NEW YORK - World shares were mixed, with Wall Street edging lower on Thursday amid jitters over U.S.-China trade talks, while the dollar and Treasury yields softened after investors digested recent comments by Federal Reserve Chair Jerome Powell.
Powell said on Wednesday U.S. interest rates were "just below" neutral, less than two months after saying rates were probably "a long way" from that point. Many investors read the remarks as signalling the Fed's three-year tightening cycle was drawing to a close.
His comments briefly pushed the U.S. 10-year bond yield below the psychologically key 3 percent level earlier on Thursday, its lowest since mid-September. The yield, which had risen as high as 3.25 percent earlier this month, inched back to 3.0152 percent, from 3.044 percent late on Wednesday.
The Dow Jones Industrial Average fell 154.99 points, or 0.61 percent, to 25,211.44, the S&P 500 lost 19.06 points, or 0.69 percent, to 2,724.73 and the Nasdaq Composite dropped 59.01 points, or 0.81 percent, to 7,232.58.
Other stock markets were broadly higher, with MSCI's gauge of stocks across the globe adding 0.23 percent.
In Europe, stock gains were driven by the tech, mining and autos sectors, which were the worst hit by recent losses. The pan-European STOXX 600 index rose 0.11 percent.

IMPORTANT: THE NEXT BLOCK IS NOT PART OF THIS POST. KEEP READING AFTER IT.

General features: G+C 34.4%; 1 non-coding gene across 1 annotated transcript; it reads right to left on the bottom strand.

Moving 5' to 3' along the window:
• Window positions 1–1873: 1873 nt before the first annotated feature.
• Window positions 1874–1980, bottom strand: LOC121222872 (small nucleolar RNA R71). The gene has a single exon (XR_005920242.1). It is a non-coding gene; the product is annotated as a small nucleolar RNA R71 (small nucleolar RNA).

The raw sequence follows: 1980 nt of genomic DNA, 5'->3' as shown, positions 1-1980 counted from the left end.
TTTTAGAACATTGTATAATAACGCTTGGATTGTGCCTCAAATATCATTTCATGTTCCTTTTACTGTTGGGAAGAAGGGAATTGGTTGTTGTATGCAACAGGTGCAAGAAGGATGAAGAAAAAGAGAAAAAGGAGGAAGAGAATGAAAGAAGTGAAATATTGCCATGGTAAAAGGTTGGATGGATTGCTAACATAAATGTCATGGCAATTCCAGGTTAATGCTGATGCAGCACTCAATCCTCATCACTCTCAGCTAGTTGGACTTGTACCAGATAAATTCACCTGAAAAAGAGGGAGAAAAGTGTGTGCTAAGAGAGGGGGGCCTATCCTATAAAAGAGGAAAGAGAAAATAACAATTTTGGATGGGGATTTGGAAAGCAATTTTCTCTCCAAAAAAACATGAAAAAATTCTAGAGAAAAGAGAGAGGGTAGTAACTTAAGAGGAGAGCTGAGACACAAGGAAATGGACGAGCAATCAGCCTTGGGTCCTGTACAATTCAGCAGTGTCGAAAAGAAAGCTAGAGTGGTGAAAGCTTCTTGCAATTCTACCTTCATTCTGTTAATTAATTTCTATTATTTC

Market participants are closely watching a meeting between Trump and Chinese leader Xi Jinping at the G20 summit on Saturday at which the leaders are expected to discuss trade.
Trump said on Thursday there was "a long way to go" on tariffs with China and urged companies to build products in the United States to avoid them.
"The messaging from the U.S. over the last four weeks has been characteristically erratic," said David Page, senior economist at AXA Investment Managers.
Thursday's Wall Street dip comes a day after all three major indexes had rallied to close more than 2 percent higher following Powell's remarks.
The dollar, which has outperformed bonds and the benchmark S&P 500 stock index this year amid rising interest rates and safe-haven flows triggered by global trade tensions, fell back.
The dollar index, tracking it against a basket of six major currencies, fell 0.04 percent, with the euro up 0.22 percent to $1.1391.
Sterling was last trading at $1.2785, down 0.30 percent on the day, after Bank of England Governor Mark Carney warned a disorderly Brexit could trigger a worse economic downturn for Britain than the financial crisis.
In commodities, oil prices rose after sources said Russia had accepted the need for cuts in production together with OPEC.
U.S. crude rose 2.11 percent to $51.35 per barrel and Brent was at $59.54, up 1.33 percent.
Italy's borrowing costs slipped, with 10-year yields dipping around 2 bps.
A bond auction enjoyed much better buying interest than at last week's deal targeting retail investors as the government has shown signs it could compromise with the European Union on its budget deficit target.